Alloway and Southern Ayrshire FAMILY HISTORY SOCIETY Robert Burns Cottage, Alloway, Ayr
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Wednesday, 27 May 2009

21 May 2009 - "Saving Photographs for Family History"

After a late and rocky equipment start by Andrew Davidson, a good turnout of local members enjoyed an interesting talk and demonstration on ‘Saving Photographs for Family History’.

Many people have old photographs of their relatives which are a vital part of their family history, and Andrew discussed ways of copying, sharing and storing them electronically to send them to other family members, store in genealogy programs and to ensure their availability for future generations. Starting from the old colour or black and white print, scanning into the computer and the use of programmes such as Photoshop Elements, etc. can enhance the picture. The usual format for a picture file is JPG, but GIF may be used for black & white photos, taking less space. However, these do introduce compression effects, so the master, unaltered copy should be stored as an uncompressed image, such as TIF.

The picture files may then be stored on the computer hard drive, CD/DVD or flash drive, shared by email with others, and copied for backup storage elsewhere. Andrew mentioned how this electronic storage has changed over the years, from floppies to CDs, to DVDs, to flash drives, to high-capacity, portable hard disks and we can only speculate on what will be the next step. Hence, there is a need to ensure that the files and the data they contain can be retrieved by future computers. For example, few computers now have floppy drives and some CDs written by computers have been shown to have a limited life. On the other hand, paper prints have a proven history of survival of over 150 years, so adding a professionally printed copy of the electronic image files of your precious photos should always be made, e.g. at specialist photographic shops, at Boots or on-line, and stored in more than one location.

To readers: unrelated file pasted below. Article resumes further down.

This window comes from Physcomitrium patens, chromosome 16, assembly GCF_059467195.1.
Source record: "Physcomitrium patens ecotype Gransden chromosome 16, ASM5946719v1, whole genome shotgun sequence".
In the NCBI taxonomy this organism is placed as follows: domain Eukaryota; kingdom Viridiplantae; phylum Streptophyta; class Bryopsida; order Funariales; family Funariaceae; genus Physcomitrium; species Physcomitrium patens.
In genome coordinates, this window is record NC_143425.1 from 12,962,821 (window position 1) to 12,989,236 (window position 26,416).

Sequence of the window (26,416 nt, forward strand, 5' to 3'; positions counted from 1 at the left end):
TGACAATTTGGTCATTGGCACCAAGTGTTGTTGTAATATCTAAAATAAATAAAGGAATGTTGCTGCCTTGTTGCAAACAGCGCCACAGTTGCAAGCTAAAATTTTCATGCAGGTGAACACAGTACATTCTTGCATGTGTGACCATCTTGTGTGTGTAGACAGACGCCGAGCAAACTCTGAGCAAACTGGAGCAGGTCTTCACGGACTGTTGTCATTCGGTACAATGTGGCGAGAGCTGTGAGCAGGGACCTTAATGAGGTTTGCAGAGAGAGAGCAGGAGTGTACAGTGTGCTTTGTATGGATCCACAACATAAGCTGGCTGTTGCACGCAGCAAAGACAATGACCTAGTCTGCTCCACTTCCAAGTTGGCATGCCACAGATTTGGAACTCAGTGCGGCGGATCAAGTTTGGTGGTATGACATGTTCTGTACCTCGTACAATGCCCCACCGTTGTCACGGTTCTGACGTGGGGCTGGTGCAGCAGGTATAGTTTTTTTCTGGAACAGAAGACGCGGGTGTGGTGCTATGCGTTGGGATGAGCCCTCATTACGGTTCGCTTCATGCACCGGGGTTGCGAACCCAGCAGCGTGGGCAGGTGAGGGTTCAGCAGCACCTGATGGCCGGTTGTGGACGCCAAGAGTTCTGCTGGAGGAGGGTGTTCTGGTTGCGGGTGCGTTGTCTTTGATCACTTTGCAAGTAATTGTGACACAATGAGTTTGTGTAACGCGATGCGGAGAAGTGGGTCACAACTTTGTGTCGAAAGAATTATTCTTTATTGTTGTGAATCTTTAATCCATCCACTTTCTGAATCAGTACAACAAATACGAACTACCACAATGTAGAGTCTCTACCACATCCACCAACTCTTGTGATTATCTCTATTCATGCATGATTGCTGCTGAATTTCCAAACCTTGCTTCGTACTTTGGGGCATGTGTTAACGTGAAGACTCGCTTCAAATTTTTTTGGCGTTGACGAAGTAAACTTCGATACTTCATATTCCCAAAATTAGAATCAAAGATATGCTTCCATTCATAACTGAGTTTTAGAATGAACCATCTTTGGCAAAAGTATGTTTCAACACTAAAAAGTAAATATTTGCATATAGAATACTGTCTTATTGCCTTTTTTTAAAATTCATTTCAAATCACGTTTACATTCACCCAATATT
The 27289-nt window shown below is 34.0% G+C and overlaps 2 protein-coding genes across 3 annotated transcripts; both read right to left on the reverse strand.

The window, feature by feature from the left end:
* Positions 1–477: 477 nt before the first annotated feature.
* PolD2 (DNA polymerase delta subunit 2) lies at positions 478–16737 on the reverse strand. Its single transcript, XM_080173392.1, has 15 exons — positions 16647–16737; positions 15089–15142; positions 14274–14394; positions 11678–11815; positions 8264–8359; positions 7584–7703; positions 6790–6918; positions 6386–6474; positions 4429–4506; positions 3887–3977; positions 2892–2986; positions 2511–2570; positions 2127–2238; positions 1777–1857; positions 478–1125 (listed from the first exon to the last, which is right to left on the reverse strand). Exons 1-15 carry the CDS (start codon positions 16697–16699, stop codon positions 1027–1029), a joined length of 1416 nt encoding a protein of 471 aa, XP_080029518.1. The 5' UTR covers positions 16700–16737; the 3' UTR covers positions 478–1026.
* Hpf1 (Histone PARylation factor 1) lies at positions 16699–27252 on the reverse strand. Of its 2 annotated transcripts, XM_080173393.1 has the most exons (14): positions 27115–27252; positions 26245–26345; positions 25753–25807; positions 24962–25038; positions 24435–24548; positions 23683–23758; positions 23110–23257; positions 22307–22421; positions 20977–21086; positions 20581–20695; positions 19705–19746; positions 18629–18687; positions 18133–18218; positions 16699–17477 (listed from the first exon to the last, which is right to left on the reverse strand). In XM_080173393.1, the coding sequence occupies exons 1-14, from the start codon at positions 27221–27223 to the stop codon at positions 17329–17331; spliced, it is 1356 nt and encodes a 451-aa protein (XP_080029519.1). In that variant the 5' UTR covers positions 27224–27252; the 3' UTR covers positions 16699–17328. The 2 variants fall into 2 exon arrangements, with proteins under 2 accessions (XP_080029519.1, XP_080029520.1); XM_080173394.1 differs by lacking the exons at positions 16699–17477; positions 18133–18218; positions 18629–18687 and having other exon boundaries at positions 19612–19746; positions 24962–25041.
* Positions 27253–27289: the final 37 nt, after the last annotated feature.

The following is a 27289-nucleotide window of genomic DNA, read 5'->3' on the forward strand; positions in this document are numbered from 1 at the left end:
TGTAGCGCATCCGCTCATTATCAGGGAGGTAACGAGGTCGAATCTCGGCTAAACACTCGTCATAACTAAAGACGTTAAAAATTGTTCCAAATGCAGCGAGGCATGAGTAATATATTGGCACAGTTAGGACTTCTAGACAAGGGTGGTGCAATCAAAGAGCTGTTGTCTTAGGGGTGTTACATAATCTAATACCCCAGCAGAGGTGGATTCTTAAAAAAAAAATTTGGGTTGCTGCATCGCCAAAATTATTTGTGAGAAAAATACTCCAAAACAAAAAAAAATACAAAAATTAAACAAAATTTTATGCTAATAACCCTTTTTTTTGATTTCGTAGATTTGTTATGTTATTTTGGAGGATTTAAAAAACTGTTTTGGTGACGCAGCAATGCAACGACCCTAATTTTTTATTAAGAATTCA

One final point made was to never to destroy the original print, whatever it's condition. In future, there will be better hardware and software packages able to extract more information from the original and to better repair defects.

Andrew Dinwoodie

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